Throughout much of Reich's book, the author tries to break down the myth that the real issue is more/less government involved in the market. Rather, it is the rules that exist in either case. "The "free market" is a myth that prevents us from examining these rule changes and asking who they serve. The myth is therefore highly useful to those who do not wish such an examination to be undertaken. It is no accident that those with disproportionate influence over these rules, who are the largest beneficiaries of how the rules have been designed and adapted, are also among the most vehement supporters of the "free market" and the most ardent advocates of the relative superiority of the market over government. But the debate itself also serves their goal of distracting the public from the underlying realities of how the rules are generated and changed, their own power over this process, and the extent to which they gain from the results" (p. 6-7).
The book offers plenty of examples of how the rules of the game are rigged. I'll repeat one of them: "Monsanto has the distinction of spending more on lobbying – nearly $7 million in 2013 alone – than any other agribusiness. And Monsanto's former (and future) employees frequently inhabit top posts at the Food and Drug Administration and the Agriculture Department, they staff congressional committees that deal with agriculture policy, and they become advisors to congressional leaders and the White House. Two Monsanto lobbyists are former congressman Vic Fazio and former senator Blanche Lincoln. Even Supreme Court justice Clarence Thomas was at one time an attorney for Monsanto. Monsanto, like any new monopoly, has strategically used its economic power to gain political power and used its political power to entrench its market power" (p. 35-36).
The problem is a shift of who has power, and the solution is re-shifting that power. Reich writes: "The underlying problem, then, is not that average working Americans are "worth" less in the market than they had been, or that they have been living beyond their means. The problem is that they have steadily lost the bargaining power needed to receive as large a portion of the economy's gains as they commanded in the first three decades after World War II" (p. 131). "The essential challenge" therefore "is political rather than economic. It is impossible to reform an economic system whose basic rules are under the control of an economic elite without altering the allocation of political power that lies behind that control" (p. 168). The book ends with:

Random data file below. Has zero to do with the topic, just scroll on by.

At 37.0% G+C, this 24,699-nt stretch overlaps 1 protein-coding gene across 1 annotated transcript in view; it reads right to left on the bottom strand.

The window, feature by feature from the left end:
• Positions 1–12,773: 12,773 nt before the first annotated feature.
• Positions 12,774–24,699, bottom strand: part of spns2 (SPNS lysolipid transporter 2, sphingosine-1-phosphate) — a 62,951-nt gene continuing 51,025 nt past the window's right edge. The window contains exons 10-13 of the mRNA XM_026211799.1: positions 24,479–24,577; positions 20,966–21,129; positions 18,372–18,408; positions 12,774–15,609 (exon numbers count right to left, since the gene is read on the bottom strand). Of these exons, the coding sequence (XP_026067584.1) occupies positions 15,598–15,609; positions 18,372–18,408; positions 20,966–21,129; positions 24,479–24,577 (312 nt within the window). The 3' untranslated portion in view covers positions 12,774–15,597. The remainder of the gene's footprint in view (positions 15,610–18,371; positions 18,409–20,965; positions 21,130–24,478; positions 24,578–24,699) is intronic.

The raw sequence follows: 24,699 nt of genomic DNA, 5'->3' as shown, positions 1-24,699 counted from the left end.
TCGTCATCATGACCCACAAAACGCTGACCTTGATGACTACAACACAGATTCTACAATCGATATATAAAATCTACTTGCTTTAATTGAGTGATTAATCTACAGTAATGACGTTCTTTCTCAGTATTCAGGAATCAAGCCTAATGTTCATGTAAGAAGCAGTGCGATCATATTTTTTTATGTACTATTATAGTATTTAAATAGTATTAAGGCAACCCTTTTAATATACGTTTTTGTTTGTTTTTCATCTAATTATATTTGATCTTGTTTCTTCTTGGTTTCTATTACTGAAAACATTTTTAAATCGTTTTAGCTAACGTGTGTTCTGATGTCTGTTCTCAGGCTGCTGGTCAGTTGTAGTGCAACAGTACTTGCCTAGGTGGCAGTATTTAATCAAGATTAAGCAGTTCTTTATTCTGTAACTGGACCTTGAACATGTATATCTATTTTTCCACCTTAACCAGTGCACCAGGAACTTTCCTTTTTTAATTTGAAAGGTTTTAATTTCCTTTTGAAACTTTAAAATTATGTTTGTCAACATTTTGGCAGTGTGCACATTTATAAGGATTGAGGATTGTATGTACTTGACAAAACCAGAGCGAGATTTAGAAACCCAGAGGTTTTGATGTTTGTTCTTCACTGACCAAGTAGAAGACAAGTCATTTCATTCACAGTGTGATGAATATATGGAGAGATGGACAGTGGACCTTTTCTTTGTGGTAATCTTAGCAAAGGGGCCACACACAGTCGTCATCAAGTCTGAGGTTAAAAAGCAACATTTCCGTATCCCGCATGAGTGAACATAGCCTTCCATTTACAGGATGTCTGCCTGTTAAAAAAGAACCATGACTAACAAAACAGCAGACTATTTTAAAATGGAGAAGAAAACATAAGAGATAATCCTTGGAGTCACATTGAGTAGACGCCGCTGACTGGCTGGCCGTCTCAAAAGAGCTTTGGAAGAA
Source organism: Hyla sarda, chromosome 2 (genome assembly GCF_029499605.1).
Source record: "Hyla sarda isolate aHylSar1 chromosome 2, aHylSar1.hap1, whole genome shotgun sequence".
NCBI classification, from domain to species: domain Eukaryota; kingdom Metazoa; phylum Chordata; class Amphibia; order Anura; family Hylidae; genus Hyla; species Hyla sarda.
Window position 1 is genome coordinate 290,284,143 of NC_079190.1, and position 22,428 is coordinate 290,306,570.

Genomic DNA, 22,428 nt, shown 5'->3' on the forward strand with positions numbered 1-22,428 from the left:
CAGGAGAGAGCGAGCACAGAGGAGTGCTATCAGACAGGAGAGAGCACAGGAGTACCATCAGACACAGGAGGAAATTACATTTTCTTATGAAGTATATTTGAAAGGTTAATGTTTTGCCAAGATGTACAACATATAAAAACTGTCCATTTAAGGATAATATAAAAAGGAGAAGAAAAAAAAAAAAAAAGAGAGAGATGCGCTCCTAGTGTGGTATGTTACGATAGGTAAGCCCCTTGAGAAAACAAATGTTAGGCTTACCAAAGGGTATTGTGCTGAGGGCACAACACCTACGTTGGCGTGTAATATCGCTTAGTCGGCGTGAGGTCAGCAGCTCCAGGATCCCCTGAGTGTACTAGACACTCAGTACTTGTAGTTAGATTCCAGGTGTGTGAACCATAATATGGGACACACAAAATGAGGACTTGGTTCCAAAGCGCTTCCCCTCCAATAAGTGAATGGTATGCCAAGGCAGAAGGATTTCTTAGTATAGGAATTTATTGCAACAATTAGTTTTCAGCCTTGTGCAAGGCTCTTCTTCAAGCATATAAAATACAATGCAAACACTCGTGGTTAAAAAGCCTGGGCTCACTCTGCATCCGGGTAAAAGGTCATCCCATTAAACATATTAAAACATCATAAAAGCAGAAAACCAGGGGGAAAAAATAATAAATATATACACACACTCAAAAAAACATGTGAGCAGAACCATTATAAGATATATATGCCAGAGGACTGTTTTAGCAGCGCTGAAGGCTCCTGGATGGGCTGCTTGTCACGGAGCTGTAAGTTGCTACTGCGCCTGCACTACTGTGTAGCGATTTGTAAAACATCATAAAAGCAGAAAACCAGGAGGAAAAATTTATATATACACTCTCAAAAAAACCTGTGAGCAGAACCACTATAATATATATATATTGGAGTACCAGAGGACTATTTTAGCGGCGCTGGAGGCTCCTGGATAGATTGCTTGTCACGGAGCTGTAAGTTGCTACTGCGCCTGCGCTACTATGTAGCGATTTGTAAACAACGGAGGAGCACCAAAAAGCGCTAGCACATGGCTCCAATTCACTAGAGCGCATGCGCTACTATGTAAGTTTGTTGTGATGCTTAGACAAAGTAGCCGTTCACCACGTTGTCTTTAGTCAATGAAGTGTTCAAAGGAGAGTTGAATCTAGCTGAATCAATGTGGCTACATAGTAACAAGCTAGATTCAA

"The coming challenge is not to technology or to economics. It is a challenge to democracy. The critical debate for the future is not about the size of government; it is about who government is for. The central choice is not between the "free market" and the government; it is between a market organized for broadly based prosperity and one designed to deliver almost all the gains to a few at the top. The pertinent issue is not how much is to be taxed away from the wealthy and redistributed to those who are not; it is how to design the rules of the market so that the economy generates what most people would consider a fair distribution on its own, without necessitating large redistributions after the fact. The vast majority of the nation's citizens do have the power to alter the rules of the market to meet their needs. But to exercise that power, they must understand what is happening and where their interests lie, and they must join together. We have done so before. If history is any guide and common sense has any sway, we will do so again." (p. 219)